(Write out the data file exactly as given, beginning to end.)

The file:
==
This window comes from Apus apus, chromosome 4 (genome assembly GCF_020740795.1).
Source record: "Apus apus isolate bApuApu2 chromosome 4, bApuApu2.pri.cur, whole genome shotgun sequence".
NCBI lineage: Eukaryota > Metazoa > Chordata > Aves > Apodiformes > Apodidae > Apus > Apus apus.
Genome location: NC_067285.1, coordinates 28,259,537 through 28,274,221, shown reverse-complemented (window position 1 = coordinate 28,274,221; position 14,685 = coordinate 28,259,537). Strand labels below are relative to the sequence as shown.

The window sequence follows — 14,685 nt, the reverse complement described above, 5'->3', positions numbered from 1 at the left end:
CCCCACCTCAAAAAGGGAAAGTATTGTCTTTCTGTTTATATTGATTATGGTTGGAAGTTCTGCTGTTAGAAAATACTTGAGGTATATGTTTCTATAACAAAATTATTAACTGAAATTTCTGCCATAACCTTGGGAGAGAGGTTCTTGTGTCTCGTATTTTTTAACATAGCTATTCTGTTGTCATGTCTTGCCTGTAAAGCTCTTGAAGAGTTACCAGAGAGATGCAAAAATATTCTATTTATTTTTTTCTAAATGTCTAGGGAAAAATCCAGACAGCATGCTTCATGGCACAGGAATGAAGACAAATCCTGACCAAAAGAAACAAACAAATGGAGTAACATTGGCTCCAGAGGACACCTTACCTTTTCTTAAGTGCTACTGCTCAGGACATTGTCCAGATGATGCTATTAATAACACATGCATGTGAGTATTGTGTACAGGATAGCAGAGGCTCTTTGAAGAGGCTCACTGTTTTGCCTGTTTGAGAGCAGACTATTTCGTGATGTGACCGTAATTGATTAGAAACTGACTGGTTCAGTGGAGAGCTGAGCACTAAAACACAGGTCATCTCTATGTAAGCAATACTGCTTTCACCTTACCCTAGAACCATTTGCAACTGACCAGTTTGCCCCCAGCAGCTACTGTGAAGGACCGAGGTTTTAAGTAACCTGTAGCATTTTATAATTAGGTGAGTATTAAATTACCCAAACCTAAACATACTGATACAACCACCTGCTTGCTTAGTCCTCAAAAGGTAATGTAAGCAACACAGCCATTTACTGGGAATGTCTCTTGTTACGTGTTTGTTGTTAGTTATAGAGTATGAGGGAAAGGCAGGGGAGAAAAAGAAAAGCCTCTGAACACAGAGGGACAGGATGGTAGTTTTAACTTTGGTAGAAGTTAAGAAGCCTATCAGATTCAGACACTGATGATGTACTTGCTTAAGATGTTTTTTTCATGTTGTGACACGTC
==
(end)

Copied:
This window comes from Apus apus, chromosome 4 (genome assembly GCF_020740795.1).
Source record: "Apus apus isolate bApuApu2 chromosome 4, bApuApu2.pri.cur, whole genome shotgun sequence".
NCBI lineage: Eukaryota > Metazoa > Chordata > Aves > Apodiformes > Apodidae > Apus > Apus apus.
Genome location: NC_067285.1, coordinates 28,259,537 through 28,274,221, shown reverse-complemented (window position 1 = coordinate 28,274,221; position 14,685 = coordinate 28,259,537). Strand labels below are relative to the sequence as shown.

The window sequence follows — 14,685 nt, the reverse complement described above, 5'->3', positions numbered from 1 at the left end:
CCCCACCTCAAAAAGGGAAAGTATTGTCTTTCTGTTTATATTGATTATGGTTGGAAGTTCTGCTGTTAGAAAATACTTGAGGTATATGTTTCTATAACAAAATTATTAACTGAAATTTCTGCCATAACCTTGGGAGAGAGGTTCTTGTGTCTCGTATTTTTTAACATAGCTATTCTGTTGTCATGTCTTGCCTGTAAAGCTCTTGAAGAGTTACCAGAGAGATGCAAAAATATTCTATTTATTTTTTTCTAAATGTCTAGGGAAAAATCCAGACAGCATGCTTCATGGCACAGGAATGAAGACAAATCCTGACCAAAAGAAACAAACAAATGGAGTAACATTGGCTCCAGAGGACACCTTACCTTTTCTTAAGTGCTACTGCTCAGGACATTGTCCAGATGATGCTATTAATAACACATGCATGTGAGTATTGTGTACAGGATAGCAGAGGCTCTTTGAAGAGGCTCACTGTTTTGCCTGTTTGAGAGCAGACTATTTCGTGATGTGACCGTAATTGATTAGAAACTGACTGGTTCAGTGGAGAGCTGAGCACTAAAACACAGGTCATCTCTATGTAAGCAATACTGCTTTCACCTTACCCTAGAACCATTTGCAACTGACCAGTTTGCCCCCAGCAGCTACTGTGAAGGACCGAGGTTTTAAGTAACCTGTAGCATTTTATAATTAGGTGAGTATTAAATTACCCAAACCTAAACATACTGATACAACCACCTGCTTGCTTAGTCCTCAAAAGGTAATGTAAGCAACACAGCCATTTACTGGGAATGTCTCTTGTTACGTGTTTGTTGTTAGTTATAGAGTATGAGGGAAAGGCAGGGGAGAAAAAGAAAAGCCTCTGAACACAGAGGGACAGGATGGTAGTTTTAACTTTGGTAGAAGTTAAGAAGCCTATCAGATTCAGACACTGATGATGTACTTGCTTAAGATGTTTTTTTCATGTTGTGACACGTC